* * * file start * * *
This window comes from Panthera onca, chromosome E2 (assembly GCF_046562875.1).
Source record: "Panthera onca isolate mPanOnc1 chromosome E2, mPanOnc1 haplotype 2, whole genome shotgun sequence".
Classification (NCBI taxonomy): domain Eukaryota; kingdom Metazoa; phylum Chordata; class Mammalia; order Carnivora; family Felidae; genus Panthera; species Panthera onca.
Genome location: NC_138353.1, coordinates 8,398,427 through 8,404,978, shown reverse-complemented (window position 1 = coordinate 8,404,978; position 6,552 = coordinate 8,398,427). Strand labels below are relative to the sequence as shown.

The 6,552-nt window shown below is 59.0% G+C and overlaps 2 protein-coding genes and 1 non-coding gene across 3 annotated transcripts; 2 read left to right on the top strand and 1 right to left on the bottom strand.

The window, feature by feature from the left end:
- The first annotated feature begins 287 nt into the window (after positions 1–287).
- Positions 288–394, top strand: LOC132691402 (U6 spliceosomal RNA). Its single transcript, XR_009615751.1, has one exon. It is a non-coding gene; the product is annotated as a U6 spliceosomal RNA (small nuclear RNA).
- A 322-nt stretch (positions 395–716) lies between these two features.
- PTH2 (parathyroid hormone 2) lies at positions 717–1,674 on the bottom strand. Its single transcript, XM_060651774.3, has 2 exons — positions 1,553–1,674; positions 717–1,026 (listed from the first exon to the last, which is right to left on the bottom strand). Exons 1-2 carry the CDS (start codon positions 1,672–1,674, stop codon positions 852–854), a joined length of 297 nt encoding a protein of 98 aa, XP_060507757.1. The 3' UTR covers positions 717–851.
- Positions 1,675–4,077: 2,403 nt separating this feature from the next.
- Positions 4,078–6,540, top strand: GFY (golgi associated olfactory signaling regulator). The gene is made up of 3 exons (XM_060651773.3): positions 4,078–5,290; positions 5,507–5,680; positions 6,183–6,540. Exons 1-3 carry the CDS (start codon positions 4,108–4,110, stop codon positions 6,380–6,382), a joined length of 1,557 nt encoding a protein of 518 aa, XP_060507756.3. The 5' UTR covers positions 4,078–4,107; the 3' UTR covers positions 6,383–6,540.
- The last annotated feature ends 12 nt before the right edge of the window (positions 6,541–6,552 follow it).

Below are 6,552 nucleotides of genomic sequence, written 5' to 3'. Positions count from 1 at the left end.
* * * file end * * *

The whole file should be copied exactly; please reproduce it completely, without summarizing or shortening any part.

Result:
This window comes from Panthera onca, chromosome E2 (assembly GCF_046562875.1).
Source record: "Panthera onca isolate mPanOnc1 chromosome E2, mPanOnc1 haplotype 2, whole genome shotgun sequence".
Classification (NCBI taxonomy): domain Eukaryota; kingdom Metazoa; phylum Chordata; class Mammalia; order Carnivora; family Felidae; genus Panthera; species Panthera onca.
Genome location: NC_138353.1, coordinates 8,398,427 through 8,404,978, shown reverse-complemented (window position 1 = coordinate 8,404,978; position 6,552 = coordinate 8,398,427). Strand labels below are relative to the sequence as shown.

The 6,552-nt window shown below is 59.0% G+C and overlaps 2 protein-coding genes and 1 non-coding gene across 3 annotated transcripts; 2 read left to right on the top strand and 1 right to left on the bottom strand.

The window, feature by feature from the left end:
- The first annotated feature begins 287 nt into the window (after positions 1–287).
- Positions 288–394, top strand: LOC132691402 (U6 spliceosomal RNA). Its single transcript, XR_009615751.1, has one exon. It is a non-coding gene; the product is annotated as a U6 spliceosomal RNA (small nuclear RNA).
- A 322-nt stretch (positions 395–716) lies between these two features.
- PTH2 (parathyroid hormone 2) lies at positions 717–1,674 on the bottom strand. Its single transcript, XM_060651774.3, has 2 exons — positions 1,553–1,674; positions 717–1,026 (listed from the first exon to the last, which is right to left on the bottom strand). Exons 1-2 carry the CDS (start codon positions 1,672–1,674, stop codon positions 852–854), a joined length of 297 nt encoding a protein of 98 aa, XP_060507757.1. The 3' UTR covers positions 717–851.
- Positions 1,675–4,077: 2,403 nt separating this feature from the next.
- Positions 4,078–6,540, top strand: GFY (golgi associated olfactory signaling regulator). The gene is made up of 3 exons (XM_060651773.3): positions 4,078–5,290; positions 5,507–5,680; positions 6,183–6,540. Exons 1-3 carry the CDS (start codon positions 4,108–4,110, stop codon positions 6,380–6,382), a joined length of 1,557 nt encoding a protein of 518 aa, XP_060507756.3. The 5' UTR covers positions 4,078–4,107; the 3' UTR covers positions 6,383–6,540.
- The last annotated feature ends 12 nt before the right edge of the window (positions 6,541–6,552 follow it).

Below are 6,552 nucleotides of genomic sequence, written 5' to 3'. Positions count from 1 at the left end.